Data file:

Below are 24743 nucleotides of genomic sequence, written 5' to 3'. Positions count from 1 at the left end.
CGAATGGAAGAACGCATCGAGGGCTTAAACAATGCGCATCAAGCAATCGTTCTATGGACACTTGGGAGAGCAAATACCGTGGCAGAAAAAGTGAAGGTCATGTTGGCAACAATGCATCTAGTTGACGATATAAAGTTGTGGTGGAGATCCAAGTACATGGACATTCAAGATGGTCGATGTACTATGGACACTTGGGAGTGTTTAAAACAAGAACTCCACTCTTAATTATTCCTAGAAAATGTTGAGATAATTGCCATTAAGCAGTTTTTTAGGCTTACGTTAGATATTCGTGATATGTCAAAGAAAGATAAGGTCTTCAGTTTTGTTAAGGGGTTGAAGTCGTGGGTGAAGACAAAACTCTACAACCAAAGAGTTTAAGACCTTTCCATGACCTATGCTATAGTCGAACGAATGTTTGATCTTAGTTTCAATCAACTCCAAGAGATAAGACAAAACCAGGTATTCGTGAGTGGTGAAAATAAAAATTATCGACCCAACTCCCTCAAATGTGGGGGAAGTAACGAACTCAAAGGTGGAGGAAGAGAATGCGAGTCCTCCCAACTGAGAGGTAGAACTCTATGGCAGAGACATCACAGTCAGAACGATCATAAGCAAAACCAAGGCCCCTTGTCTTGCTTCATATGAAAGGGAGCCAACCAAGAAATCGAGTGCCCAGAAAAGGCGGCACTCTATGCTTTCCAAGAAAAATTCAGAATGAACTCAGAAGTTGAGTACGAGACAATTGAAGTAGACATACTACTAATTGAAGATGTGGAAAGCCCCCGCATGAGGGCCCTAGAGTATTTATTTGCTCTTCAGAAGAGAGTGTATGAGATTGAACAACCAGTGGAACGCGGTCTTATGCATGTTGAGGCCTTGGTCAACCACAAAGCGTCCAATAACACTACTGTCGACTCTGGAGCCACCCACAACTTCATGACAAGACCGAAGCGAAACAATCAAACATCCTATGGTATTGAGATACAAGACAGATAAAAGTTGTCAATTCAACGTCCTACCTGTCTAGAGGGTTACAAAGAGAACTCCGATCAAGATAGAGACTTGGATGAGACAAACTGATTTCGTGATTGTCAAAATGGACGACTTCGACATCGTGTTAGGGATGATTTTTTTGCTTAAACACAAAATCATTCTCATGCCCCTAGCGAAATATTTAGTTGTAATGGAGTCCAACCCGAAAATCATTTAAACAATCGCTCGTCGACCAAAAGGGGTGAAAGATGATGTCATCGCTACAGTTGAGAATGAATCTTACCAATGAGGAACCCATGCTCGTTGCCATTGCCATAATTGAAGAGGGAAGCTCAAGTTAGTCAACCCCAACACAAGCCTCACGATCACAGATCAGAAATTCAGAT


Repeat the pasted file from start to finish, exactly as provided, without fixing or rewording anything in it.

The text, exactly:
Below are 24743 nucleotides of genomic sequence, written 5' to 3'. Positions count from 1 at the left end.
CGAATGGAAGAACGCATCGAGGGCTTAAACAATGCGCATCAAGCAATCGTTCTATGGACACTTGGGAGAGCAAATACCGTGGCAGAAAAAGTGAAGGTCATGTTGGCAACAATGCATCTAGTTGACGATATAAAGTTGTGGTGGAGATCCAAGTACATGGACATTCAAGATGGTCGATGTACTATGGACACTTGGGAGTGTTTAAAACAAGAACTCCACTCTTAATTATTCCTAGAAAATGTTGAGATAATTGCCATTAAGCAGTTTTTTAGGCTTACGTTAGATATTCGTGATATGTCAAAGAAAGATAAGGTCTTCAGTTTTGTTAAGGGGTTGAAGTCGTGGGTGAAGACAAAACTCTACAACCAAAGAGTTTAAGACCTTTCCATGACCTATGCTATAGTCGAACGAATGTTTGATCTTAGTTTCAATCAACTCCAAGAGATAAGACAAAACCAGGTATTCGTGAGTGGTGAAAATAAAAATTATCGACCCAACTCCCTCAAATGTGGGGGAAGTAACGAACTCAAAGGTGGAGGAAGAGAATGCGAGTCCTCCCAACTGAGAGGTAGAACTCTATGGCAGAGACATCACAGTCAGAACGATCATAAGCAAAACCAAGGCCCCTTGTCTTGCTTCATATGAAAGGGAGCCAACCAAGAAATCGAGTGCCCAGAAAAGGCGGCACTCTATGCTTTCCAAGAAAAATTCAGAATGAACTCAGAAGTTGAGTACGAGACAATTGAAGTAGACATACTACTAATTGAAGATGTGGAAAGCCCCCGCATGAGGGCCCTAGAGTATTTATTTGCTCTTCAGAAGAGAGTGTATGAGATTGAACAACCAGTGGAACGCGGTCTTATGCATGTTGAGGCCTTGGTCAACCACAAAGCGTCCAATAACACTACTGTCGACTCTGGAGCCACCCACAACTTCATGACAAGACCGAAGCGAAACAATCAAACATCCTATGGTATTGAGATACAAGACAGATAAAAGTTGTCAATTCAACGTCCTACCTGTCTAGAGGGTTACAAAGAGAACTCCGATCAAGATAGAGACTTGGATGAGACAAACTGATTTCGTGATTGTCAAAATGGACGACTTCGACATCGTGTTAGGGATGATTTTTTTGCTTAAACACAAAATCATTCTCATGCCCCTAGCGAAATATTTAGTTGTAATGGAGTCCAACCCGAAAATCATTTAAACAATCGCTCGTCGACCAAAAGGGGTGAAAGATGATGTCATCGCTACAGTTGAGAATGAATCTTACCAATGAGGAACCCATGCTCGTTGCCATTGCCATAATTGAAGAGGGAAGCTCAAGTTAGTCAACCCCAACACAAGCCTCACGATCACAGATCAGAAATTCAGAT